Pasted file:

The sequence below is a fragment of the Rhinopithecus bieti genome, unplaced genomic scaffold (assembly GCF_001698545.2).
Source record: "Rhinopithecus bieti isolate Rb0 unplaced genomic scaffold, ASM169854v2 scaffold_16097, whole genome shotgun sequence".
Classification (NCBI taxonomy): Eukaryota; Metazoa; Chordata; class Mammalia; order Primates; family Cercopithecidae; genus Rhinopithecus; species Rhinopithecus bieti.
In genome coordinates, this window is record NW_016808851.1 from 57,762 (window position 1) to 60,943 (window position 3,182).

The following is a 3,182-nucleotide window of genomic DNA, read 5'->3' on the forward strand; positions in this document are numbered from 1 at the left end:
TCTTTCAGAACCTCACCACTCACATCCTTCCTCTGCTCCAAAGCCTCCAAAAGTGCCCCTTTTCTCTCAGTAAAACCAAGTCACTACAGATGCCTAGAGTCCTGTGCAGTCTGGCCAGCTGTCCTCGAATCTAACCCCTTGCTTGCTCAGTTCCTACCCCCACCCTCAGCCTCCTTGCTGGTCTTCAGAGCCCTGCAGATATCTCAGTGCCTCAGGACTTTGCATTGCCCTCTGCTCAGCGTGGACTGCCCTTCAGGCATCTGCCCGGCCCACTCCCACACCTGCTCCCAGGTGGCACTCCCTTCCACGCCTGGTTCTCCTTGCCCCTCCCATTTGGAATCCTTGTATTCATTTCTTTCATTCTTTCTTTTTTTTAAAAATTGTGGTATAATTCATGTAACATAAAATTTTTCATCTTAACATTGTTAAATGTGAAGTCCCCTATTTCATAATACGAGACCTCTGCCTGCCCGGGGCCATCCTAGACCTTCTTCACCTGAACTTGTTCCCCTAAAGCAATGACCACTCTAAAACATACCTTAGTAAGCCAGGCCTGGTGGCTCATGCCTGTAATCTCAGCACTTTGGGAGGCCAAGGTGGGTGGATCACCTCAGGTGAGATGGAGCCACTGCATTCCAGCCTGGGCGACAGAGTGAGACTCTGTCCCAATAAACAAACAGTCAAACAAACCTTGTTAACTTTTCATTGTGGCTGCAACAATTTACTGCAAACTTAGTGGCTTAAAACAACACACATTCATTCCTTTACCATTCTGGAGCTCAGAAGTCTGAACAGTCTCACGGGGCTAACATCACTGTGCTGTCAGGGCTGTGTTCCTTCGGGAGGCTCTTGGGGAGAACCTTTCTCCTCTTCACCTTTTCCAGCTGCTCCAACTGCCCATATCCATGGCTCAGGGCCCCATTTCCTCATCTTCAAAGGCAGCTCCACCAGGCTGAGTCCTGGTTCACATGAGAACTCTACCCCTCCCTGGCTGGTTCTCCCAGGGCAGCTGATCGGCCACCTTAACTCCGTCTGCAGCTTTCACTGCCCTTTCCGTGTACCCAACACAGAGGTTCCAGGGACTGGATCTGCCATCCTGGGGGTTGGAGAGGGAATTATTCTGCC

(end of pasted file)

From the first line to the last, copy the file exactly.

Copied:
The sequence below is a fragment of the Rhinopithecus bieti genome, unplaced genomic scaffold (assembly GCF_001698545.2).
Source record: "Rhinopithecus bieti isolate Rb0 unplaced genomic scaffold, ASM169854v2 scaffold_16097, whole genome shotgun sequence".
Classification (NCBI taxonomy): Eukaryota; Metazoa; Chordata; class Mammalia; order Primates; family Cercopithecidae; genus Rhinopithecus; species Rhinopithecus bieti.
In genome coordinates, this window is record NW_016808851.1 from 57,762 (window position 1) to 60,943 (window position 3,182).

The following is a 3,182-nucleotide window of genomic DNA, read 5'->3' on the forward strand; positions in this document are numbered from 1 at the left end:
TCTTTCAGAACCTCACCACTCACATCCTTCCTCTGCTCCAAAGCCTCCAAAAGTGCCCCTTTTCTCTCAGTAAAACCAAGTCACTACAGATGCCTAGAGTCCTGTGCAGTCTGGCCAGCTGTCCTCGAATCTAACCCCTTGCTTGCTCAGTTCCTACCCCCACCCTCAGCCTCCTTGCTGGTCTTCAGAGCCCTGCAGATATCTCAGTGCCTCAGGACTTTGCATTGCCCTCTGCTCAGCGTGGACTGCCCTTCAGGCATCTGCCCGGCCCACTCCCACACCTGCTCCCAGGTGGCACTCCCTTCCACGCCTGGTTCTCCTTGCCCCTCCCATTTGGAATCCTTGTATTCATTTCTTTCATTCTTTCTTTTTTTTAAAAATTGTGGTATAATTCATGTAACATAAAATTTTTCATCTTAACATTGTTAAATGTGAAGTCCCCTATTTCATAATACGAGACCTCTGCCTGCCCGGGGCCATCCTAGACCTTCTTCACCTGAACTTGTTCCCCTAAAGCAATGACCACTCTAAAACATACCTTAGTAAGCCAGGCCTGGTGGCTCATGCCTGTAATCTCAGCACTTTGGGAGGCCAAGGTGGGTGGATCACCTCAGGTGAGATGGAGCCACTGCATTCCAGCCTGGGCGACAGAGTGAGACTCTGTCCCAATAAACAAACAGTCAAACAAACCTTGTTAACTTTTCATTGTGGCTGCAACAATTTACTGCAAACTTAGTGGCTTAAAACAACACACATTCATTCCTTTACCATTCTGGAGCTCAGAAGTCTGAACAGTCTCACGGGGCTAACATCACTGTGCTGTCAGGGCTGTGTTCCTTCGGGAGGCTCTTGGGGAGAACCTTTCTCCTCTTCACCTTTTCCAGCTGCTCCAACTGCCCATATCCATGGCTCAGGGCCCCATTTCCTCATCTTCAAAGGCAGCTCCACCAGGCTGAGTCCTGGTTCACATGAGAACTCTACCCCTCCCTGGCTGGTTCTCCCAGGGCAGCTGATCGGCCACCTTAACTCCGTCTGCAGCTTTCACTGCCCTTTCCGTGTACCCAACACAGAGGTTCCAGGGACTGGATCTGCCATCCTGGGGGTTGGAGAGGGAATTATTCTGCC